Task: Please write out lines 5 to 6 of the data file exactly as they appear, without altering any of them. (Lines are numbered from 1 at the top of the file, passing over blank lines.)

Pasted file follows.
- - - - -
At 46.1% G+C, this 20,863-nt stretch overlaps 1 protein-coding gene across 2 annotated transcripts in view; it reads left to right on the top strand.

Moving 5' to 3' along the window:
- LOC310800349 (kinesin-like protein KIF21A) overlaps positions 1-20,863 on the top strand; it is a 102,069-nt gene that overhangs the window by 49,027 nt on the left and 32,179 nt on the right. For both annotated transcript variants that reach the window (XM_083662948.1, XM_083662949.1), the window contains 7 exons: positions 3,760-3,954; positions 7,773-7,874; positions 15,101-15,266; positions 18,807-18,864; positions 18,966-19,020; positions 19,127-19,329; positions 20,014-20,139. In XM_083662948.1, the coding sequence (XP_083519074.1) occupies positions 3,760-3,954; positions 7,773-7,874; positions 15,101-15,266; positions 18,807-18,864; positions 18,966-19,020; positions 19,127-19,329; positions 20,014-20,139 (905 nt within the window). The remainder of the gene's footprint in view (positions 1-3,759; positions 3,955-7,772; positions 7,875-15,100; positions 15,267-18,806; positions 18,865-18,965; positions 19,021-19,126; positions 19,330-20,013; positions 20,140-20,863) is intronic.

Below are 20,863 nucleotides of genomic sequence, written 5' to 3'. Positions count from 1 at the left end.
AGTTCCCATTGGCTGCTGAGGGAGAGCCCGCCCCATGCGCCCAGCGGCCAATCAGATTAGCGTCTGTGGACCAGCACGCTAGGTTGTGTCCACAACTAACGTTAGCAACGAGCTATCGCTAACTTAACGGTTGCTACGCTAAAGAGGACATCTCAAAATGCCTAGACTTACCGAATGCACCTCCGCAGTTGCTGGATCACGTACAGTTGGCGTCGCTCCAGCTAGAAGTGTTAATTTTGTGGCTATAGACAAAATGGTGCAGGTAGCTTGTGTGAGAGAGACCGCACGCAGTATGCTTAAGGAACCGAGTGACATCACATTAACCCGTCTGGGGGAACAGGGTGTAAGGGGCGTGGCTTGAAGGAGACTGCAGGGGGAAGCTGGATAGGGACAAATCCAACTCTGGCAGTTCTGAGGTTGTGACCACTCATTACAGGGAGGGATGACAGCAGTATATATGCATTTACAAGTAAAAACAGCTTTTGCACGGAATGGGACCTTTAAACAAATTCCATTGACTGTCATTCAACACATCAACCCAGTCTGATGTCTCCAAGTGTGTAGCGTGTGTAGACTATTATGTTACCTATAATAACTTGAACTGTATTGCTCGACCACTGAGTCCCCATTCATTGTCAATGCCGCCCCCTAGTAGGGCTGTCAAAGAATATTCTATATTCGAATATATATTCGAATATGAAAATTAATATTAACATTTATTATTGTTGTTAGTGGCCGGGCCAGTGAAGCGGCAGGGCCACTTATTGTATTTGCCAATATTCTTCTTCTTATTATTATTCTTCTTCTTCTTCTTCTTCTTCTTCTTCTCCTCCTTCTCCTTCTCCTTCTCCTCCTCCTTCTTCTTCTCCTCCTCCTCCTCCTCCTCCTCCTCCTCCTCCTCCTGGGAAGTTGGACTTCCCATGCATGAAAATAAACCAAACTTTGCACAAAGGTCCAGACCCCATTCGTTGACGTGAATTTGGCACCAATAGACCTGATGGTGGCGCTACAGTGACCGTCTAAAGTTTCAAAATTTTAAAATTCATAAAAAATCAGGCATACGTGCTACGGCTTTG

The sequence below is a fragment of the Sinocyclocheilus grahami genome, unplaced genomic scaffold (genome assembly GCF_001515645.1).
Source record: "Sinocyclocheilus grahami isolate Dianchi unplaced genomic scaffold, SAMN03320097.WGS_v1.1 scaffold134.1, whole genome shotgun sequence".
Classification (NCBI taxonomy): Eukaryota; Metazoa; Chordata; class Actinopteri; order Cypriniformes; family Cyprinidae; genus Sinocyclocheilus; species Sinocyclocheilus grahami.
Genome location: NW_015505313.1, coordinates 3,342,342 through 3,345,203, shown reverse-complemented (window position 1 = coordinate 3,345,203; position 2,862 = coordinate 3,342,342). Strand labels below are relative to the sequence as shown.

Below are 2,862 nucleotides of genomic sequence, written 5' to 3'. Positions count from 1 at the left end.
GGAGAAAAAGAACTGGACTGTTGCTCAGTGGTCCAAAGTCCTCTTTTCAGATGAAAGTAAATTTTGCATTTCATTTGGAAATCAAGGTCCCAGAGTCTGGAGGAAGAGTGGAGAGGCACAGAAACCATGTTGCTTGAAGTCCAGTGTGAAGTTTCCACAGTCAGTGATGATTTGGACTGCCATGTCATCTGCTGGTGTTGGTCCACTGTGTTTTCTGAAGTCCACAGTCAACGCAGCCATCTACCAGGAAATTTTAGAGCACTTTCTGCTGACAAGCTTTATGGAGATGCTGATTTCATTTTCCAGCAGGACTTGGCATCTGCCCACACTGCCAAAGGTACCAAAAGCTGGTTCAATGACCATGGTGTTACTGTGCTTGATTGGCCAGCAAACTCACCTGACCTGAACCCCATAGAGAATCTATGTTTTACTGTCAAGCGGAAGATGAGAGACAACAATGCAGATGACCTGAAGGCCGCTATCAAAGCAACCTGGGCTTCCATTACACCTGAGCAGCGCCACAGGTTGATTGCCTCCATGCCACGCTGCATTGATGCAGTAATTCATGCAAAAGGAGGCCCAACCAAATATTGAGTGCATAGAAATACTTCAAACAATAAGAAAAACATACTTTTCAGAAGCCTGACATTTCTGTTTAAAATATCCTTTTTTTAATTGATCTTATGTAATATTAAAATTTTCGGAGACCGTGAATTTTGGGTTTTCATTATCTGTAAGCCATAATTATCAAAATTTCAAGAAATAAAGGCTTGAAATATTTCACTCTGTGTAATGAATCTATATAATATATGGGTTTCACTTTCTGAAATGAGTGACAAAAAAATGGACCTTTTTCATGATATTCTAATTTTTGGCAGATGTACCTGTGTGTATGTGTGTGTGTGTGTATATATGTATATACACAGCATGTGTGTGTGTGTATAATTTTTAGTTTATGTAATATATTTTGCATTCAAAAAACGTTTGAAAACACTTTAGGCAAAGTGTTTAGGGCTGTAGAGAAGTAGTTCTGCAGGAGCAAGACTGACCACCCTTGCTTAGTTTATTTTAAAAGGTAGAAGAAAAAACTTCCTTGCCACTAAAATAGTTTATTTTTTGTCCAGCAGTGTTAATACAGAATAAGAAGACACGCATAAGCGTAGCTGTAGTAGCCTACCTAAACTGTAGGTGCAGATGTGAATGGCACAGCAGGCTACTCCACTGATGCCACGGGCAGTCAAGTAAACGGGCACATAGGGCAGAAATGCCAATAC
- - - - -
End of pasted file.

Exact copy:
AGTTCCCATTGGCTGCTGAGGGAGAGCCCGCCCCATGCGCCCAGCGGCCAATCAGATTAGCGTCTGTGGACCAGCACGCTAGGTTGTGTCCACAACTAACGTTAGCAACGAGCTATCGCTAACTTAACGGTTGCTACGCTAAAGAGGACATCTCAAAATGCCTAGACTTACCGAATGCACCTCCGCAGTTGCTGGATCACGTACAGTTGGCGTCGCTCCAGCTAGAAGTGTTAATTTTGTGGCTATAGACAAAATGGTGCAGGTAGCTTGTGTGAGAGAGACCGCACGCAGTATGCTTAAGGAACCGAGTGACATCACATTAACCCGTCTGGGGGAACAGGGTGTAAGGGGCGTGGCTTGAAGGAGACTGCAGGGGGAAGCTGGATAGGGACAAATCCAACTCTGGCAGTTCTGAGGTTGTGACCACTCATTACAGGGAGGGATGACAGCAGTATATATGCATTTACAAGTAAAAACAGCTTTTGCACGGAATGGGACCTTTAAACAAATTCCATTGACTGTCATTCAACACATCAACCCAGTCTGATGTCTCCAAGTGTGTAGCGTGTGTAGACTATTATGTTACCTATAATAACTTGAACTGTATTGCTCGACCACTGAGTCCCCATTCATTGTCAATGCCGCCCCCTAGTAGGGCTGTCAAAGAATATTCTATATTCGAATATATATTCGAATATGAAAATTAATATTAACATTTATTATTGTTGTTAGTGGCCGGGCCAGTGAAGCGGCAGGGCCACTTATTGTATTTGCCAATATTCTTCTTCTTATTATTATTCTTCTTCTTCTTCTTCTTCTTCTTCTTCTCCTCCTTCTCCTTCTCCTTCTCCTCCTCCTTCTTCTTCTCCTCCTCCTCCTCCTCCTCCTCCTCCTCCTCCTCCTGGGAAGTTGGACTTCCCATGCATGAAAATAAACCAAACTTTGCACAAAGGTCCAGACCCCATTCGTTGACGTGAATTTGGCACCAATAGACCTGATGGTGGCGCTACAGTGACCGTCTAAAGTTTCAAAATTTTAAAATTCATAAAAAATCAGGCATACGTGCTACGGCTTTG

The sequence below is a fragment of the Sinocyclocheilus grahami genome, unplaced genomic scaffold (genome assembly GCF_001515645.1).